Oct. 4, 2004
The Game: The Washington football team (0-4 overall, 0-2 in the Pac-10 Conference) plays its final non-conference game of the season this Saturday, October 9, when San Jose State (2-2 overall, 1-1 in the Western Athletic Conference) visits Husky Stadium for a 12:30 p.m. game. The Huskies return home after two weeks on the road while San Jose State travels a week after having beaten WAC rival Rice, 70-63, in a regulation game, the highest-scoring non-overtime game in NCAA Division I-A history. The Spartans trailed by 27 points before pulling out the spectacular victory. The Huskies remain at home the following weekend as Oregon State visits Seattle. Following the game against the Beavers, it's another two straight road games for the Dawgs as they head to Los Angeles to face No. 1 USC on Oct. 23 before going to Eugene for a game against Oregon on Oct. 30.
Huskies vs. Spartans History: Washington has won all eight of its games vs. San Jose State in a series that dates back to the 1958 season. All eight UW-SJSU games have taken place at Husky Stadium. In '58, the Huskies handed the Spartans a 14-6 loss. The two teams wouldn't face each other again until 1977, when a Rose Bowl-bound Husky team beat SJSU, 24-3. In 1988, the Huskies took a 28-0 lead before Johnny Johnson and the Spartans roared back to go in front, 31-28 in the fourth quarter. However, UW tailback Tony Covington scored from two yards out with 1:31 remaining to win the game 35-31. Johnson rushed for 217 yards, including a 64-yard TD, and also caught a 27-yard scoring pass. San Jose State put another scare into the Huskies in 1990's season opener. The Spartans tied the game at 10-10 in the third quarter before a Mike Dodd field goal and a Beno Bryant 52-yard punt return put the Huskies in front. Bobby Blackmon's 19-yard TD reception drew San Jose State within three for the final score of 20-17. In 1993, the Huskies posted their 16th straight home victory, cruising to a 52-17 win over quarterback Jeff Garcia and the Spartans. Washington rushed for 268 yards, including 118 from Napoleon Kaufman. Kaufman was at it again the following year when he rushed for a career-best 254 yards, including a 91-yard TD on the UW's first offensive play of the game. That run was the second longest in UW history. The game was nonetheless tied at 14-14 at half, but a late TD catch by Eric Bjornson and a 76-yard Kaufman TD closed it out with a 34-20 final score. In 1996, Husky Corey Dillon had perhaps the best offensive quarter by a tailback in college football history when he rushed for 222 yards and caught an 83-yard TD pass, all in the opening period. The 222 rush yards in a quarter and 305 all-purpose yards in a quarter are still NCAA records. The Huskies won the game, 53-10, and finished with a school-record 559 rushing yards. Three Huskies -- Dillon (222 yards), Terry Hollimon (148) and Maurice Shaw (101) -- rushed for 100 yards in the game. The Huskies' most recent game against the Spartans came in 2002, when the Huskies went into the locker room at halftime trailing 10-0, but rebounded with 34 unanswered points after the break for a 34-10 win.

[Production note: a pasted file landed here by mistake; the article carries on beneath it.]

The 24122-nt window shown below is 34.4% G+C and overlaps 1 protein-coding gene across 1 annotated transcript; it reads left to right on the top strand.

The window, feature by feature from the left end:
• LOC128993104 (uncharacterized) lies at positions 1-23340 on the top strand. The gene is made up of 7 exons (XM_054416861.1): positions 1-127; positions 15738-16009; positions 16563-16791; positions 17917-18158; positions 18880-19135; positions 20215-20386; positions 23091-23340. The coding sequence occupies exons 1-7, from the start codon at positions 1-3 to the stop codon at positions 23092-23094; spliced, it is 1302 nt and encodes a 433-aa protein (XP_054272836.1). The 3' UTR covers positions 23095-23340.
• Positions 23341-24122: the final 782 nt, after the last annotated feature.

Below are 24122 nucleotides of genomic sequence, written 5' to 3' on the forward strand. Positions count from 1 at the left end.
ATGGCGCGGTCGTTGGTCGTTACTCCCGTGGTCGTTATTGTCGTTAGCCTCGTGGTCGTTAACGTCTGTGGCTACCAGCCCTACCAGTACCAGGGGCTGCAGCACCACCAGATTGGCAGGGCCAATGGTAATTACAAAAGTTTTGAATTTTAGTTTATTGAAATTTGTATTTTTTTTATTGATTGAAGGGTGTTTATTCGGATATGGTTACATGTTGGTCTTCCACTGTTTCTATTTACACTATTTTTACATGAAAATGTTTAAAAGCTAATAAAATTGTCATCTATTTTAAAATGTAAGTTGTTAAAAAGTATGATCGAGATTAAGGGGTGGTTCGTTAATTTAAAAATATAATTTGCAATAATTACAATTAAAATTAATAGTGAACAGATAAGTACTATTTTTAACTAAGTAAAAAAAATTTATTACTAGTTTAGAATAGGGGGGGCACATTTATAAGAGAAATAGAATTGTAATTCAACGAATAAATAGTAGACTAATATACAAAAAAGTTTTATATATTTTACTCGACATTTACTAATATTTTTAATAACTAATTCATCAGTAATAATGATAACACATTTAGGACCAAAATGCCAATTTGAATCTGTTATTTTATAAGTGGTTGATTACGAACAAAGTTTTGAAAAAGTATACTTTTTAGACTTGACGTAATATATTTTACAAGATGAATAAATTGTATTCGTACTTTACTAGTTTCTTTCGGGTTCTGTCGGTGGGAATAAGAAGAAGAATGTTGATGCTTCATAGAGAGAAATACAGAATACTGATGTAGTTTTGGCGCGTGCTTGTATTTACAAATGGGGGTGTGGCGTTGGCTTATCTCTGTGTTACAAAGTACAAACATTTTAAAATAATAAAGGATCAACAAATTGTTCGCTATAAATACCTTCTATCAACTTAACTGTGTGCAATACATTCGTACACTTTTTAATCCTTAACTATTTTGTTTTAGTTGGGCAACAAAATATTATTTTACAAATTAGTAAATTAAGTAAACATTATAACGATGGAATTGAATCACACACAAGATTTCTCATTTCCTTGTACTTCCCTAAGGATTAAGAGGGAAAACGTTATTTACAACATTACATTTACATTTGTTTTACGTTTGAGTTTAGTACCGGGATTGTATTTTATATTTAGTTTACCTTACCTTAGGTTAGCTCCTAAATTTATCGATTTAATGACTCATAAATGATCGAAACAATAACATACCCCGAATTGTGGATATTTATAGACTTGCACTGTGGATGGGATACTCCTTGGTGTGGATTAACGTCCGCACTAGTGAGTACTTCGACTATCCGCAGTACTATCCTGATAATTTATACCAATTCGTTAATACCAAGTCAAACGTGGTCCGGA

At Home After Road Loss: Over the last two and a half decades, Washington has been very tough to beat at Husky Stadium after a road loss the previous game. Since 1980, the Huskies have posted a 25-8 record in home games that followed a road loss in the preceeding game. And, when the home opponent following a loss away from Seattle is not ranked, the Dawgs' record shoots up to 20-3 over that same span. Since 1980, the only three times that the Huskies have lost at home to an unranked team the game after losing on the road was last year (a 28-17 loss to Nevada following a loss at UCLA), 2002 (a 34-24 loss to UCLA following a loss at Arizona State) and 1999 (a 31-21 loss to Air Force following a loss at Brigham Young).
Television: There will be no live telecast of the Washington-San Jose State game. However, the game will air on tape delay Sunday, Oct. 10 at 3:00 p.m.on Fox Sports Northwest with Jim Watson and Sonny Sixkiller on the call. During the season, all remaining Husky games will air on tape delay Sundays at 3:00 p.m. Additionally, "Husky Football Experience" airs each Thursday at 7:00 p.m. during the season on Fox Sports. The third-year, two-time Emmy-winning program is an up-close look at each Husky game.
Radio: The Husky Sports Network, with its flagship station KJR 950-AM, will carry the live broadcast of every football game to four different states on 25 different radio stations. Longtime play-by-play man Bob Rondeau and color analyst Chuck Nelson are joined by sideline reporter Elise Woodward. The broadcast will also be carried on XM Satellite Radio on Pac-10 Channel 184, with pregame starting at 11:30 a.m. PDT.